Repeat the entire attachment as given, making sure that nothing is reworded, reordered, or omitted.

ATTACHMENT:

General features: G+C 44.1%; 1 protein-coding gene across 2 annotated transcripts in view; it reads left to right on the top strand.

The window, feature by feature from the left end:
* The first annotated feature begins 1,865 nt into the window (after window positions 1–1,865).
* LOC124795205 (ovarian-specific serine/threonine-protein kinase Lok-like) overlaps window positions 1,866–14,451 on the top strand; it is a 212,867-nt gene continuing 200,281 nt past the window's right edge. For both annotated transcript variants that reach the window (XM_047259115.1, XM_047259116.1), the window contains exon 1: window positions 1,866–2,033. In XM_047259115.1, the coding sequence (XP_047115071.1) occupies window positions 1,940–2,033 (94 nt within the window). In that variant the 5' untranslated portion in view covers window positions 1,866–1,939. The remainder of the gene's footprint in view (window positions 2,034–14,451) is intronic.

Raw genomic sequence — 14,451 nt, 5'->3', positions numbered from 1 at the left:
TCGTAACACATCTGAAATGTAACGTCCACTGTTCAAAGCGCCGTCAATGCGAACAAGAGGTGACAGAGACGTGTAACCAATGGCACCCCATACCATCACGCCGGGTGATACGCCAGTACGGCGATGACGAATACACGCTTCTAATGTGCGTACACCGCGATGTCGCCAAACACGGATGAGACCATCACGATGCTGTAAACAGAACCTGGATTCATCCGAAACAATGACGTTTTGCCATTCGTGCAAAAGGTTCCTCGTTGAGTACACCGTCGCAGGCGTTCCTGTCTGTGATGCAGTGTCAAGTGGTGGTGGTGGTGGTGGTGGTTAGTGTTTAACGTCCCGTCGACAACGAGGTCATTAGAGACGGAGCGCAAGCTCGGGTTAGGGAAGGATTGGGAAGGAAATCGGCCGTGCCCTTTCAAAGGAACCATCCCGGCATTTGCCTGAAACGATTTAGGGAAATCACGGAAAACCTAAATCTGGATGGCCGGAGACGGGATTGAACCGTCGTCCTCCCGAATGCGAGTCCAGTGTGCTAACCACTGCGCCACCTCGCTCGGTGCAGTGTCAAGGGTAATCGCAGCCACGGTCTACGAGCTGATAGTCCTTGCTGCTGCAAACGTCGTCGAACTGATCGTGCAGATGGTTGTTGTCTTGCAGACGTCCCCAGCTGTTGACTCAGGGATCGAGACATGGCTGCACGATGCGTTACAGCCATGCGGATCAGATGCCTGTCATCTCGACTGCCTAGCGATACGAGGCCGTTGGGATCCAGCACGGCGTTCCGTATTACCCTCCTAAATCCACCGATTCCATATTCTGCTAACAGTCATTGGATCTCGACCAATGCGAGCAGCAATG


General features: G+C 44.1%; 1 protein-coding gene across 2 annotated transcripts in view; it reads left to right on the top strand.

The window, feature by feature from the left end:
* The first annotated feature begins 1,865 nt into the window (after window positions 1–1,865).
* LOC124795205 (ovarian-specific serine/threonine-protein kinase Lok-like) overlaps window positions 1,866–14,451 on the top strand; it is a 212,867-nt gene continuing 200,281 nt past the window's right edge. For both annotated transcript variants that reach the window (XM_047259115.1, XM_047259116.1), the window contains exon 1: window positions 1,866–2,033. In XM_047259115.1, the coding sequence (XP_047115071.1) occupies window positions 1,940–2,033 (94 nt within the window). In that variant the 5' untranslated portion in view covers window positions 1,866–1,939. The remainder of the gene's footprint in view (window positions 2,034–14,451) is intronic.

Raw genomic sequence — 14,451 nt, 5'->3', positions numbered from 1 at the left:
TCGTAACACATCTGAAATGTAACGTCCACTGTTCAAAGCGCCGTCAATGCGAACAAGAGGTGACAGAGACGTGTAACCAATGGCACCCCATACCATCACGCCGGGTGATACGCCAGTACGGCGATGACGAATACACGCTTCTAATGTGCGTACACCGCGATGTCGCCAAACACGGATGAGACCATCACGATGCTGTAAACAGAACCTGGATTCATCCGAAACAATGACGTTTTGCCATTCGTGCAAAAGGTTCCTCGTTGAGTACACCGTCGCAGGCGTTCCTGTCTGTGATGCAGTGTCAAGTGGTGGTGGTGGTGGTGGTGGTTAGTGTTTAACGTCCCGTCGACAACGAGGTCATTAGAGACGGAGCGCAAGCTCGGGTTAGGGAAGGATTGGGAAGGAAATCGGCCGTGCCCTTTCAAAGGAACCATCCCGGCATTTGCCTGAAACGATTTAGGGAAATCACGGAAAACCTAAATCTGGATGGCCGGAGACGGGATTGAACCGTCGTCCTCCCGAATGCGAGTCCAGTGTGCTAACCACTGCGCCACCTCGCTCGGTGCAGTGTCAAGGGTAATCGCAGCCACGGTCTACGAGCTGATAGTCCTTGCTGCTGCAAACGTCGTCGAACTGATCGTGCAGATGGTTGTTGTCTTGCAGACGTCCCCAGCTGTTGACTCAGGGATCGAGACATGGCTGCACGATGCGTTACAGCCATGCGGATCAGATGCCTGTCATCTCGACTGCCTAGCGATACGAGGCCGTTGGGATCCAGCACGGCGTTCCGTATTACCCTCCTAAATCCACCGATTCCATATTCTGCTAACAGTCATTGGATCTCGACCAATGCGAGCAGCAATG